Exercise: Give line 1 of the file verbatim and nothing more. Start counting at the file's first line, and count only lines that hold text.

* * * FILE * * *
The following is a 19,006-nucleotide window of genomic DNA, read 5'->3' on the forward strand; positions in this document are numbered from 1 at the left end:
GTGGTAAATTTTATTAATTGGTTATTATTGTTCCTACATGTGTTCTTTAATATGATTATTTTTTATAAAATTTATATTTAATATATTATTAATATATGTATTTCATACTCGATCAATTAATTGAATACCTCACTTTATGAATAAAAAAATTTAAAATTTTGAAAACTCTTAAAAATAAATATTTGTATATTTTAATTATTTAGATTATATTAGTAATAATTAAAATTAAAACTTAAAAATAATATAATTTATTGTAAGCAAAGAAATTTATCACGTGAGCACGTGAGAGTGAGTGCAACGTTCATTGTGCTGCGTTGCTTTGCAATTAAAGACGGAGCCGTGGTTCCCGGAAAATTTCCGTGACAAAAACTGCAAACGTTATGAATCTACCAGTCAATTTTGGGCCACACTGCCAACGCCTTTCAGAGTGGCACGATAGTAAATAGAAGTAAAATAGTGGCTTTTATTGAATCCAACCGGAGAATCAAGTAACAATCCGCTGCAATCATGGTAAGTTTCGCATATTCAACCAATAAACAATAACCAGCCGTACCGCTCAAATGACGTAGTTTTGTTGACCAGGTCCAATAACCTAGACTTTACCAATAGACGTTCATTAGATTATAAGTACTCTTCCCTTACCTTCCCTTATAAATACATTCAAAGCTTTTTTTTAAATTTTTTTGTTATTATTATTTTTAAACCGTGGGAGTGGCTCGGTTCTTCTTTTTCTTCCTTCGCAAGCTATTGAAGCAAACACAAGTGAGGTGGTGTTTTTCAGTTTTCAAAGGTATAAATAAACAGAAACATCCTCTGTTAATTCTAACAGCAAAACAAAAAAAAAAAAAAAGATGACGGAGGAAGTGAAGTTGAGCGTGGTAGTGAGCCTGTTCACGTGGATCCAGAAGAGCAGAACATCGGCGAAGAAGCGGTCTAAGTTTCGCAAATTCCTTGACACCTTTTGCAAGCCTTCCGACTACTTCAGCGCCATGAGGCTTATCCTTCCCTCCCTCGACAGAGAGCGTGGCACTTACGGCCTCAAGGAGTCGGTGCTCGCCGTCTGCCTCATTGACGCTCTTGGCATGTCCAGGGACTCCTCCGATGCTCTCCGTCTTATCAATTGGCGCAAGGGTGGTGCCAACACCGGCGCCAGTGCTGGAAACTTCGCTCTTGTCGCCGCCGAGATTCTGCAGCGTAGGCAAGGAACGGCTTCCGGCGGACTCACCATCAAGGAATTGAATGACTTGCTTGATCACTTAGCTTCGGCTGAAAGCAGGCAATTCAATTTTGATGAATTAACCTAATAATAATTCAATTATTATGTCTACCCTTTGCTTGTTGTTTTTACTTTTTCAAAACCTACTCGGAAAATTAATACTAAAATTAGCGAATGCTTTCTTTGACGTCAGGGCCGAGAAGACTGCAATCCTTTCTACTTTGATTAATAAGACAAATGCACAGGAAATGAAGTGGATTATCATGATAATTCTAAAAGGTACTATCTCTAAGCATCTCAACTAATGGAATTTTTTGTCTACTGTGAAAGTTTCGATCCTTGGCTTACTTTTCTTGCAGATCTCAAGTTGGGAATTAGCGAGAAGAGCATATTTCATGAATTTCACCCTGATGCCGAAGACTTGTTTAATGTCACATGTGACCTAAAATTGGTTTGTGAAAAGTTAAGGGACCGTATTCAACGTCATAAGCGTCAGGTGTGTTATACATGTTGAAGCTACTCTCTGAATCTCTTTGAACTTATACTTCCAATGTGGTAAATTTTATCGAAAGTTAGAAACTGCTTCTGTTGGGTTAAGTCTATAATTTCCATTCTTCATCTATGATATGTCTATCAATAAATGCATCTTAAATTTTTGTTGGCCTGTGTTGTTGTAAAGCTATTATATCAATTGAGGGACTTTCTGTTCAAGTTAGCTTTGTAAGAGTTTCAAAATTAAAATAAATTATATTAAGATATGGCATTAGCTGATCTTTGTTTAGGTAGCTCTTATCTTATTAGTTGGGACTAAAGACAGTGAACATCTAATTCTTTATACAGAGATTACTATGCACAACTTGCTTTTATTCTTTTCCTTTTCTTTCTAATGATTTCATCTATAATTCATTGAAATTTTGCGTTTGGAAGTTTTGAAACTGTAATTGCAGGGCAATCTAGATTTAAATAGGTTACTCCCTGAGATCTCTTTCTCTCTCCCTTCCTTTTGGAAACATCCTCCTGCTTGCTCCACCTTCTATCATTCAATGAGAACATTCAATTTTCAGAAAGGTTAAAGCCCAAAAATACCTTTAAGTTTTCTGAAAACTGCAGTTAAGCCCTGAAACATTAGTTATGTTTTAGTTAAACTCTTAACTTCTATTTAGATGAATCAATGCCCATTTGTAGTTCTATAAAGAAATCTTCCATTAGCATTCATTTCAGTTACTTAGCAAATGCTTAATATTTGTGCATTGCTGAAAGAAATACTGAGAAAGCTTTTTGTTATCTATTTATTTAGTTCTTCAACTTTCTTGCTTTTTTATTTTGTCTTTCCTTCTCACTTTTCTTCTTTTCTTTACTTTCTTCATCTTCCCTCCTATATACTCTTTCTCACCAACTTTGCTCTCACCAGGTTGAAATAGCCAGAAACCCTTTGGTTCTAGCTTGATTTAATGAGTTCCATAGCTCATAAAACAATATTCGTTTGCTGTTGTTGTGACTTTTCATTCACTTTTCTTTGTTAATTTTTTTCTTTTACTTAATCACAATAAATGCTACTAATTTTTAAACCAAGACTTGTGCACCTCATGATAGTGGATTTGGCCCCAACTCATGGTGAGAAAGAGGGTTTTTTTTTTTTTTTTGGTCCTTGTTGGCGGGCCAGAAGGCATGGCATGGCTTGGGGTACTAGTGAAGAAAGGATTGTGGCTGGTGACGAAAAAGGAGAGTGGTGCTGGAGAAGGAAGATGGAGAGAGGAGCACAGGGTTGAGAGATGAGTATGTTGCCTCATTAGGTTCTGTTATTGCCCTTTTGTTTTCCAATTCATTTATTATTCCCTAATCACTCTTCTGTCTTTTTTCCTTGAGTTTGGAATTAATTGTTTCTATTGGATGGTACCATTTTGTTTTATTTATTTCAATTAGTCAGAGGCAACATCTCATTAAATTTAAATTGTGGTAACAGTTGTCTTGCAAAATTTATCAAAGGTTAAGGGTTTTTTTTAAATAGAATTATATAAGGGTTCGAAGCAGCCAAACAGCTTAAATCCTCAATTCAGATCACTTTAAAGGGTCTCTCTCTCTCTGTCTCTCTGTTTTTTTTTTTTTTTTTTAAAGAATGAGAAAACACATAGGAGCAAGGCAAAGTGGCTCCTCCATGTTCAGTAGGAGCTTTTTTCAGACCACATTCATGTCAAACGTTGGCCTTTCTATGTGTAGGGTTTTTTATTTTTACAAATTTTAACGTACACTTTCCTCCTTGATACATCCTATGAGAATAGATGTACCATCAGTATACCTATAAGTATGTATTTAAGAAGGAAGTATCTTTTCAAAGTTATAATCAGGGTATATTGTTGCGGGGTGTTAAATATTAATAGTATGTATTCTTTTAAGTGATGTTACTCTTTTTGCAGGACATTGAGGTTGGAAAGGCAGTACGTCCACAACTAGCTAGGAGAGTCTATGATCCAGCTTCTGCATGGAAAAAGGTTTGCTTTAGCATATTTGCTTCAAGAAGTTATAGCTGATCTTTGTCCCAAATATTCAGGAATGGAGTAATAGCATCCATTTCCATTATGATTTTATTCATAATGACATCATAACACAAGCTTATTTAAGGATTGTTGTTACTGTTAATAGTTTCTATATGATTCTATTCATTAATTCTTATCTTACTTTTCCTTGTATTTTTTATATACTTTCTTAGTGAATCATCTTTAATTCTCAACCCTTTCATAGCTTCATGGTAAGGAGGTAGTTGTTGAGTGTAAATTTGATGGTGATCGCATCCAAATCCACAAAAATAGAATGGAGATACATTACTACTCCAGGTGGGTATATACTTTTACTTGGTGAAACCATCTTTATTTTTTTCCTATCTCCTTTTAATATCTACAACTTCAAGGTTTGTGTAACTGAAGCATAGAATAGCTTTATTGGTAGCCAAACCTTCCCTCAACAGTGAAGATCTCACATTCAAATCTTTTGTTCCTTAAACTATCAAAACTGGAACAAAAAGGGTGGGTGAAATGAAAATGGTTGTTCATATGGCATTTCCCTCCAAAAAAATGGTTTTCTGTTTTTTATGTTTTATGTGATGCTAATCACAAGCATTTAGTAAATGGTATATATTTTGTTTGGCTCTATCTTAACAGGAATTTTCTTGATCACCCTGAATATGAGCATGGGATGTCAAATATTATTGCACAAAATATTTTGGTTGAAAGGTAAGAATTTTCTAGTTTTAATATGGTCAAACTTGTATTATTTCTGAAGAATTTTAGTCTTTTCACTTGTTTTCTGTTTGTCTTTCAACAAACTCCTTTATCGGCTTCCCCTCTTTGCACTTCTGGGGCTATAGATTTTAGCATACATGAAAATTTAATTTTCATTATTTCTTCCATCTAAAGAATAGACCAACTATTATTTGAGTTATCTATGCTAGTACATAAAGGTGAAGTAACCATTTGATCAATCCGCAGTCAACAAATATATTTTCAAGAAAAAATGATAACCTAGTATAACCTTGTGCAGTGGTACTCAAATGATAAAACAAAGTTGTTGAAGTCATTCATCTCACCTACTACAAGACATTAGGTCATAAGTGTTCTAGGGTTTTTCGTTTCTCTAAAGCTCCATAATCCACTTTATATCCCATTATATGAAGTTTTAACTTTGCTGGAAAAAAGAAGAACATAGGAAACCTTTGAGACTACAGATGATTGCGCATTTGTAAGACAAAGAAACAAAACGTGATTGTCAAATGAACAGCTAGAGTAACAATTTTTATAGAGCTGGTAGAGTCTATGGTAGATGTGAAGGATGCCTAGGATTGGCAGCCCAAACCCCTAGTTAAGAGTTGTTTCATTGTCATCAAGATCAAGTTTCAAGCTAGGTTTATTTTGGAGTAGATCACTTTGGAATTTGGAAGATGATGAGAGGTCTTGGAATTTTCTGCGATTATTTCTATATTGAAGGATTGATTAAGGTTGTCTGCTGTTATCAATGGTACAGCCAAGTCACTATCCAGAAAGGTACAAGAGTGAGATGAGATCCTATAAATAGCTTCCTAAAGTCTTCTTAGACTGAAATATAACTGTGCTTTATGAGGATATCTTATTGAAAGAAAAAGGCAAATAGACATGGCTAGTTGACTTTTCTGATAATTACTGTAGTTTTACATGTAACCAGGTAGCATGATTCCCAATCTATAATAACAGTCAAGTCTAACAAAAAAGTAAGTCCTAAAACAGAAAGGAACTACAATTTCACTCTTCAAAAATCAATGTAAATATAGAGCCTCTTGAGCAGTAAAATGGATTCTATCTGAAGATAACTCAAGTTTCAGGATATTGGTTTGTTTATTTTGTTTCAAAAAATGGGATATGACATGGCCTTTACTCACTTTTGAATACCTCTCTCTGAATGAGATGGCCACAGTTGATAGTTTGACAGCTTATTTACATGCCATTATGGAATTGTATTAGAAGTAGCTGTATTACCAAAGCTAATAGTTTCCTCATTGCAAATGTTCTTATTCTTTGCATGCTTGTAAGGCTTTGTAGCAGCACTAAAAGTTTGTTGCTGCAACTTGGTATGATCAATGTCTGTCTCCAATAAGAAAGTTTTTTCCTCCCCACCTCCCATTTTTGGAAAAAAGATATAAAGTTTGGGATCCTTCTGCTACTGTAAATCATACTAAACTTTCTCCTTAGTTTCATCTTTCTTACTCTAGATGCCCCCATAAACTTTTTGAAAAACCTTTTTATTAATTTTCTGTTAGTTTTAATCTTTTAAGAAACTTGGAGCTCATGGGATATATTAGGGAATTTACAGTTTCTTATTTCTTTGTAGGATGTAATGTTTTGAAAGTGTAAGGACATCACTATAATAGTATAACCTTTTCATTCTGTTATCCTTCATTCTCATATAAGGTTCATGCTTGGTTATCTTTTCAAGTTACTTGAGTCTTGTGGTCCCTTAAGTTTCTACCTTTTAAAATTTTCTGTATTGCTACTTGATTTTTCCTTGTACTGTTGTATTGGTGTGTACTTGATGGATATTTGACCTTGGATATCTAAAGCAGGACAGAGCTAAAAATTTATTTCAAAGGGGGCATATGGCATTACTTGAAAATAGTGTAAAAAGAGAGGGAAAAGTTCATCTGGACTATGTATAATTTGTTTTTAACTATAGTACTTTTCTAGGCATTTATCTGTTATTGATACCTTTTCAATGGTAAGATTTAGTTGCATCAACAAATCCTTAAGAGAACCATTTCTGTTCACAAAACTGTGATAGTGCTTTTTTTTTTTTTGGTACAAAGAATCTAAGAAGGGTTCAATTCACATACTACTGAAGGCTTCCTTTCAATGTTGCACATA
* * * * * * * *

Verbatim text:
The following is a 19,006-nucleotide window of genomic DNA, read 5'->3' on the forward strand; positions in this document are numbered from 1 at the left end: